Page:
The Guidelines say no. You still must have a significant variance to modify child support. The Tennessee Court of Appeals explained some of the history behind modification law and the succession of changes in this area’s child support rules:
The new Guidelines defined the term “significant variance” as “(a)t least fifteen percent (15%) change in the gross income of the ARP (alternate residential parent) … ,” a change in the number of children for whom the ARP was responsible and supporting; a supported child become disabled; or the parties’ agreement to modify support and at least a 15% change between the current support order and the proposed order, using the income shares worksheet. Subsection (7) of this regulatory provision stated that, beginning January 1, 2006, the above definition of “significant variance” would be eliminated. After that, a parent seeking modification would merely have to show a 15% difference between the current support order and the proposed child support order using the income shares worksheet.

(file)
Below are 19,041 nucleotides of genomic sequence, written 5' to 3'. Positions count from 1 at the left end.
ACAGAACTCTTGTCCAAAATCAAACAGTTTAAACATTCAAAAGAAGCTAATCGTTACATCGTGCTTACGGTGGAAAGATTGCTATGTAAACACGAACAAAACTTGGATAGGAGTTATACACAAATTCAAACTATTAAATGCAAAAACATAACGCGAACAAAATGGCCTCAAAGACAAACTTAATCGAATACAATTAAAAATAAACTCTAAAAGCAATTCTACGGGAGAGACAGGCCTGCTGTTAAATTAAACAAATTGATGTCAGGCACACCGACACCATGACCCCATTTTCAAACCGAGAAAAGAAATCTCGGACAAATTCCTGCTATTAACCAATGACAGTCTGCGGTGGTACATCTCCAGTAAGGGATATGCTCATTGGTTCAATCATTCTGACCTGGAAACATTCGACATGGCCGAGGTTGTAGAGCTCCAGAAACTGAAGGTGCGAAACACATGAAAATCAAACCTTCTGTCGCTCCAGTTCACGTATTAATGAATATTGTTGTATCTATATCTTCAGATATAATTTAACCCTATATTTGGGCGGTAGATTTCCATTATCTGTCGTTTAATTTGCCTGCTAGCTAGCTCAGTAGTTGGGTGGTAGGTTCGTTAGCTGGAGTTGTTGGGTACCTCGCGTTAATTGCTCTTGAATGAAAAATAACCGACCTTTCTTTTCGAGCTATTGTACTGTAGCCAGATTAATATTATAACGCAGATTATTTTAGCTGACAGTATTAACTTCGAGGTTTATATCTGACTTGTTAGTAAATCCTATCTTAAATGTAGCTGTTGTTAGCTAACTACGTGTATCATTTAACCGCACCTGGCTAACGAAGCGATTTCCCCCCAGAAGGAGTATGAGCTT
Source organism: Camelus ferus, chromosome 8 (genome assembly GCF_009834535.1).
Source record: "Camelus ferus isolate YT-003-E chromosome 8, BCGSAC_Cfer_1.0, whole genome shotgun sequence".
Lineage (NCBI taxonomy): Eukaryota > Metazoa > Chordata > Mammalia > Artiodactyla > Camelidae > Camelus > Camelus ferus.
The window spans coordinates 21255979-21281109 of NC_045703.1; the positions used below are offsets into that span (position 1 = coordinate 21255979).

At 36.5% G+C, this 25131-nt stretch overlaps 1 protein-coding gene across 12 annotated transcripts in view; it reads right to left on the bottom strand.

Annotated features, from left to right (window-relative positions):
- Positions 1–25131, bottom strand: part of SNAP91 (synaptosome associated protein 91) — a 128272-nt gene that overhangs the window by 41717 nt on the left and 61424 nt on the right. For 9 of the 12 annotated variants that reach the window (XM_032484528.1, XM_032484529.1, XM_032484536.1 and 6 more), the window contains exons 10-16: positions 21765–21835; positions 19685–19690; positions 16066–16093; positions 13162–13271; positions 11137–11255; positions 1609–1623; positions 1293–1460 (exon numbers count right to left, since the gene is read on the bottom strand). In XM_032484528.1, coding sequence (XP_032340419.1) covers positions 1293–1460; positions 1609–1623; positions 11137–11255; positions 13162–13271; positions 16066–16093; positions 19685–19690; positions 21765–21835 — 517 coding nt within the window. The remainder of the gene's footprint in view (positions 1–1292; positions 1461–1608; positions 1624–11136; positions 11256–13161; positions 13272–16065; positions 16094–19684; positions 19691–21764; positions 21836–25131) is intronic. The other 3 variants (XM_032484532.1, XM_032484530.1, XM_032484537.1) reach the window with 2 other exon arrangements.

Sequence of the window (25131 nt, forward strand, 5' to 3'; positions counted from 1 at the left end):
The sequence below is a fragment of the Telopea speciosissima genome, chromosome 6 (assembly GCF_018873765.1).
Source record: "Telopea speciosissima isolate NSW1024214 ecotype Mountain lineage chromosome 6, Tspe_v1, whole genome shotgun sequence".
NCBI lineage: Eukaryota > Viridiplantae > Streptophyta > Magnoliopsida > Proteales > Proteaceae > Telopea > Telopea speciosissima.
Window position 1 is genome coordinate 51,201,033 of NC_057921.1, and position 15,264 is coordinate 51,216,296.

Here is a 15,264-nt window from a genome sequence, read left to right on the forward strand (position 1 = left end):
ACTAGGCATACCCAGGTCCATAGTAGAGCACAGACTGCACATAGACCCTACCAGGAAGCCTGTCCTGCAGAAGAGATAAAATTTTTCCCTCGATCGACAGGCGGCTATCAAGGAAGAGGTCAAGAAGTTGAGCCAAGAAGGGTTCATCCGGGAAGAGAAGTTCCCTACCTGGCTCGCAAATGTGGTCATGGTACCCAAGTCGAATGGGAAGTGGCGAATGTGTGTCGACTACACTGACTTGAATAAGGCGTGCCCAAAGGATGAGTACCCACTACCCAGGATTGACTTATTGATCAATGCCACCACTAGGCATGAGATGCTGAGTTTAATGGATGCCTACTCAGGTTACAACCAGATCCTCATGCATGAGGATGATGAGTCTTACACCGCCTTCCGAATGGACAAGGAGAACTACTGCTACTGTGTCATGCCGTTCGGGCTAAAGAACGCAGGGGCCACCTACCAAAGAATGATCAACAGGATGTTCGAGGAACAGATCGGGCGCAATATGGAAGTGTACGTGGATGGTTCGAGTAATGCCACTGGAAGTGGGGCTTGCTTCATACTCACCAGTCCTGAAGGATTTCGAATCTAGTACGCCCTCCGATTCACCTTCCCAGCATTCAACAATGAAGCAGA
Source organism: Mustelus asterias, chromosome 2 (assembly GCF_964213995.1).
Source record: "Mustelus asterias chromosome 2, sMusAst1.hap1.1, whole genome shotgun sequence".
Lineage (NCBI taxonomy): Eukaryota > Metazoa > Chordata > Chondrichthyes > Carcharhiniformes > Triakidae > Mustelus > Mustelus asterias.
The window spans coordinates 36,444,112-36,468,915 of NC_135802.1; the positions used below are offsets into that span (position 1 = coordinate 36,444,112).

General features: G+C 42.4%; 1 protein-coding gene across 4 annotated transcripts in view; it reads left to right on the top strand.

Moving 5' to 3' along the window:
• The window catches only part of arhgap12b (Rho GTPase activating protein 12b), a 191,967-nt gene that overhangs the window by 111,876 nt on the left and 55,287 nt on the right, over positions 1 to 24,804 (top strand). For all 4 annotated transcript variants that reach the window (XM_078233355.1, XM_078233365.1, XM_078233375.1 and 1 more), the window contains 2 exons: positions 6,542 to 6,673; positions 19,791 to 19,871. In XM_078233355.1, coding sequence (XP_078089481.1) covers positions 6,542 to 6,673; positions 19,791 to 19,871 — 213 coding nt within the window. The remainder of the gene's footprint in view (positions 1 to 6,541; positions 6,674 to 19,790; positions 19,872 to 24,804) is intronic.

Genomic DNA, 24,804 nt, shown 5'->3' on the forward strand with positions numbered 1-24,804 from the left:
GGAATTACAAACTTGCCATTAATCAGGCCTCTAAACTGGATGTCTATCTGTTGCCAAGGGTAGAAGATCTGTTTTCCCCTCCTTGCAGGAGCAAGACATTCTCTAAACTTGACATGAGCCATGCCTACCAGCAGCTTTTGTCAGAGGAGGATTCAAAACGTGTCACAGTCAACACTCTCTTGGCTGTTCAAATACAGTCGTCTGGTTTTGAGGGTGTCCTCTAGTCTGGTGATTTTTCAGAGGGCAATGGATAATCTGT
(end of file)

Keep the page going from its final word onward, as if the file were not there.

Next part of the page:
On October 14, 2005, the Tennessee Department of Human Services (“DHS”) promulgated an emergency rule, repealing subsection (7) of Rule 1240-2-4-.05, which would have changed the definition of “significant variance” to require only a showing of a 15% difference between the current and the proposed child support orders. DHS also published a “Statement of Necessity” for this emergency rule. In the Statement of Necessity, DHS noted concerns that the changes would result in significant increases or decreases in existing child support obligations based solely on the new methodology for calculating the support. DHS was also concerned that Tennessee courts would be “subject to an unusually high volume of requests for modification by parents seeking to improve their respective financial positions” by receiving a reduced child support obligation under the new income shares guidelines. To address these concerns, DHS decided to eliminate the new subsection (7) definition of “significant variance” and maintain the existing definition of the term, in order to “limit the availability of modifications. …” Hill v. Hill, No. M2006-0273-COA-R3-CV (Tenn. Ct. App., Dec. 17, 2007) (Citations omitted).